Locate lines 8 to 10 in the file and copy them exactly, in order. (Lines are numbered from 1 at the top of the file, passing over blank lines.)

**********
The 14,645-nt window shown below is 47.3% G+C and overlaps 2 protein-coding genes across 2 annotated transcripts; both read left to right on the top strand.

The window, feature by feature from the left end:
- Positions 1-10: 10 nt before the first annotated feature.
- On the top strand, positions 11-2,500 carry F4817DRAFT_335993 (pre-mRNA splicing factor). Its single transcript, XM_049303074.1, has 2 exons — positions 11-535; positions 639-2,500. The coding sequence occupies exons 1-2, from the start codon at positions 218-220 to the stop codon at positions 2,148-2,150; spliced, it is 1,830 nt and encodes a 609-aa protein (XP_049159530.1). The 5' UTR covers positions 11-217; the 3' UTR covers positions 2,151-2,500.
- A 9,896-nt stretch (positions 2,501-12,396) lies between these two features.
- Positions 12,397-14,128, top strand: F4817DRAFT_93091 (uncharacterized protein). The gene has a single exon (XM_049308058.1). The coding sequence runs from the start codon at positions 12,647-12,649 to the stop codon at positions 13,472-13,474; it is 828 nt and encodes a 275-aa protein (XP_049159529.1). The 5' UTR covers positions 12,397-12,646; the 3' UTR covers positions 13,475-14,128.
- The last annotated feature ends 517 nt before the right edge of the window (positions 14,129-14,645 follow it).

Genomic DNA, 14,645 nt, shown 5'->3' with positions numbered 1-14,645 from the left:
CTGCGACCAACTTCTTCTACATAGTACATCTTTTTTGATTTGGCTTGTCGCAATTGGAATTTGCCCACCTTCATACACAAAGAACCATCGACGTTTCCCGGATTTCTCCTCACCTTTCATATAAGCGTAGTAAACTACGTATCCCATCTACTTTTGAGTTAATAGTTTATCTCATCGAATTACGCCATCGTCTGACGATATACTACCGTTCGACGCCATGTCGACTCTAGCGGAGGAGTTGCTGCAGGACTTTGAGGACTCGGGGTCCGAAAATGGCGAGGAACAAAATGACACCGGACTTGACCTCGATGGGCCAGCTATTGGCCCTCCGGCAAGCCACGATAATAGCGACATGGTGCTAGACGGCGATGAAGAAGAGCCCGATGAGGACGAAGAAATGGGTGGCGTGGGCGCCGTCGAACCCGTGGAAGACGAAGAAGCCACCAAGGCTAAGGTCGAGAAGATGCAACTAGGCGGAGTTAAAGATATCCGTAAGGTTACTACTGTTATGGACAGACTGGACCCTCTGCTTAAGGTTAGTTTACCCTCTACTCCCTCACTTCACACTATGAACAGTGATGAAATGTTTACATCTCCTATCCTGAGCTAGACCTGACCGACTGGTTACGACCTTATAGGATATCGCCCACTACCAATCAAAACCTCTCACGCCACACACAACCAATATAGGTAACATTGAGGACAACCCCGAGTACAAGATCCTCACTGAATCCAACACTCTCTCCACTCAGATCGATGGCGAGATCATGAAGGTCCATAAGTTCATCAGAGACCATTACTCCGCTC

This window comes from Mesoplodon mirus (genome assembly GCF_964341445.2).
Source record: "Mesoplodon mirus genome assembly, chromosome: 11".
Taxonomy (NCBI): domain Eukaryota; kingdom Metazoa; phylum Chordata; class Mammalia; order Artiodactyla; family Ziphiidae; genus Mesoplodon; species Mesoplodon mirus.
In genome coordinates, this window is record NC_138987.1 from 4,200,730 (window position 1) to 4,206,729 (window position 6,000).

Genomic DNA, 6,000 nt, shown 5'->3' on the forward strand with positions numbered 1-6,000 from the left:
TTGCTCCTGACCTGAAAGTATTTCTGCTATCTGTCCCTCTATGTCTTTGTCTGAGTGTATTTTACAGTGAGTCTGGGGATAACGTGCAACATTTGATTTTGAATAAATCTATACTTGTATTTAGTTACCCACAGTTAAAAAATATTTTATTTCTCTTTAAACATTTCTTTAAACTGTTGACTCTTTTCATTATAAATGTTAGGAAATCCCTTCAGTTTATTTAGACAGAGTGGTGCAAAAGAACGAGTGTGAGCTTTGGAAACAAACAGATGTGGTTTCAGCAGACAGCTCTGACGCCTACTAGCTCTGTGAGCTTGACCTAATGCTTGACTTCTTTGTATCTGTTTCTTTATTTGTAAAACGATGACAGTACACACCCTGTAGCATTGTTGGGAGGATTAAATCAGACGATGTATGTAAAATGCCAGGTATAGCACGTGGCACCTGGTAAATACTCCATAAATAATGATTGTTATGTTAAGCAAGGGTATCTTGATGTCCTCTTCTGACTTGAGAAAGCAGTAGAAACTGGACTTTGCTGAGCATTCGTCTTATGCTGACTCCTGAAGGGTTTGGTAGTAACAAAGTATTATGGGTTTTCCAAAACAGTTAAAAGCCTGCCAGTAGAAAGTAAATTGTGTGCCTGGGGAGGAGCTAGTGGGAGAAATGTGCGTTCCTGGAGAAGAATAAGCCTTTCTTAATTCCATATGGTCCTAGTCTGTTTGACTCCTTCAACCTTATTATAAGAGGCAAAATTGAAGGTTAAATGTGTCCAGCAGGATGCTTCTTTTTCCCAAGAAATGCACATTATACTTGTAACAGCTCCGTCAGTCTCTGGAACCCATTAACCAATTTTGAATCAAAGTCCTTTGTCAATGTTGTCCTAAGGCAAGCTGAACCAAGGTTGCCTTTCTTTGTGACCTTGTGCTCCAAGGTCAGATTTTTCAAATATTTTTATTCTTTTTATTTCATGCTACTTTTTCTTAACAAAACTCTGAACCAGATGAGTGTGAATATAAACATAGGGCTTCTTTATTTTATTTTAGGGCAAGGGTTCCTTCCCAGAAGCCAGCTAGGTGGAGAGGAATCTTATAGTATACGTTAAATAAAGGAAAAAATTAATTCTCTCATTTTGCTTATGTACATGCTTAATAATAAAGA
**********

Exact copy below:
Genomic DNA, 14,645 nt, shown 5'->3' with positions numbered 1-14,645 from the left:
CTGCGACCAACTTCTTCTACATAGTACATCTTTTTTGATTTGGCTTGTCGCAATTGGAATTTGCCCACCTTCATACACAAAGAACCATCGACGTTTCCCGGATTTCTCCTCACCTTTCATATAAGCGTAGTAAACTACGTATCCCATCTACTTTTGAGTTAATAGTTTATCTCATCGAATTACGCCATCGTCTGACGATATACTACCGTTCGACGCCATGTCGACTCTAGCGGAGGAGTTGCTGCAGGACTTTGAGGACTCGGGGTCCGAAAATGGCGAGGAACAAAATGACACCGGACTTGACCTCGATGGGCCAGCTATTGGCCCTCCGGCAAGCCACGATAATAGCGACATGGTGCTAGACGGCGATGAAGAAGAGCCCGATGAGGACGAAGAAATGGGTGGCGTGGGCGCCGTCGAACCCGTGGAAGACGAAGAAGCCACCAAGGCTAAGGTCGAGAAGATGCAACTAGGCGGAGTTAAAGATATCCGTAAGGTTACTACTGTTATGGACAGACTGGACCCTCTGCTTAAGGTTAGTTTACCCTCTACTCCCTCACTTCACACTATGAACAGTGATGAAATGTTTACATCTCCTATCCTGAGCTAGACCTGACCGACTGGTTACGACCTTATAGGATATCGCCCACTACCAATCAAAACCTCTCACGCCACACACAACCAATATAGGTAACATTGAGGACAACCCCGAGTACAAGATCCTCACTGAATCCAACACTCTCTCCACTCAGATCGATGGCGAGATCATGAAGGTCCATAAGTTCATCAGAGACCATTACTCCGCTC

This window comes from Mesoplodon mirus (genome assembly GCF_964341445.2).